• Print out enough copies of the Stay in Shape Worksheet and Stay in Shape Datasheet, one each per student.
• Review the properties of triangles and circles, as described above.

With the Students

Remind students that understanding shapes and angles is important in navigation; being able to determine a position relative to other objects depends on knowing geometric relationships. Explain that the word "geometry" comes from the Latin roots geo (meaning land or Earth) and metry (meaning measure). Geometry, therefore, means measurements of the Earth, which is precisely what is needed in navigation.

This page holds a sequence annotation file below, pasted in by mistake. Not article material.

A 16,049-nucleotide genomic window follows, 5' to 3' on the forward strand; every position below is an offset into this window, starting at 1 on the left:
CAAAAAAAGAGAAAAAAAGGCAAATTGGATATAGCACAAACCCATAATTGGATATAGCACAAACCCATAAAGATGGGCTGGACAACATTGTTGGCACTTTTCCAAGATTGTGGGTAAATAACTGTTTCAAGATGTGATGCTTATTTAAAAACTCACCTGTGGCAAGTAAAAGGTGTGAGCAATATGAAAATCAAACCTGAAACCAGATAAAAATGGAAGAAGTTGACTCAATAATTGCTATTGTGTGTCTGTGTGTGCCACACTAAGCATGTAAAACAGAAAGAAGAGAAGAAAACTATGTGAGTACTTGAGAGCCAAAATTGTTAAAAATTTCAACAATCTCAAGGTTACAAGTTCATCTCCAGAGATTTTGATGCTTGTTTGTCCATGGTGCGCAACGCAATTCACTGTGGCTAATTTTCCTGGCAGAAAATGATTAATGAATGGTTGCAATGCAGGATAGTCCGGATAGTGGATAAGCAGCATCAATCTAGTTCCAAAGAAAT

1. Have students brainstorm in groups what they know about triangles and circles. Clarify the true statements and write them on the board.
2. Hand out the worksheets and datasheets
3. Do the the Ship #1 problem as a class. Have the students try the second ship problem on their own. Note: It may be helpful to write the following chart on the board for the Ship #2 problem. First write the numbers 1-15 across and then have the students come up with the square values for each.
4. Do the third ship problem with the class. (For question #3, the relationship between a circle's radius and its perimeter must be established. Discuss what this relationship is from the background section.)
5. Ask the students to add any new properties of triangles and circles learned to the list already on the board.

### Assessment

Pre-Activity Assessment

Brainstorming: In small groups, have students engage in open discussion. Remind students that no idea or suggestion is "silly."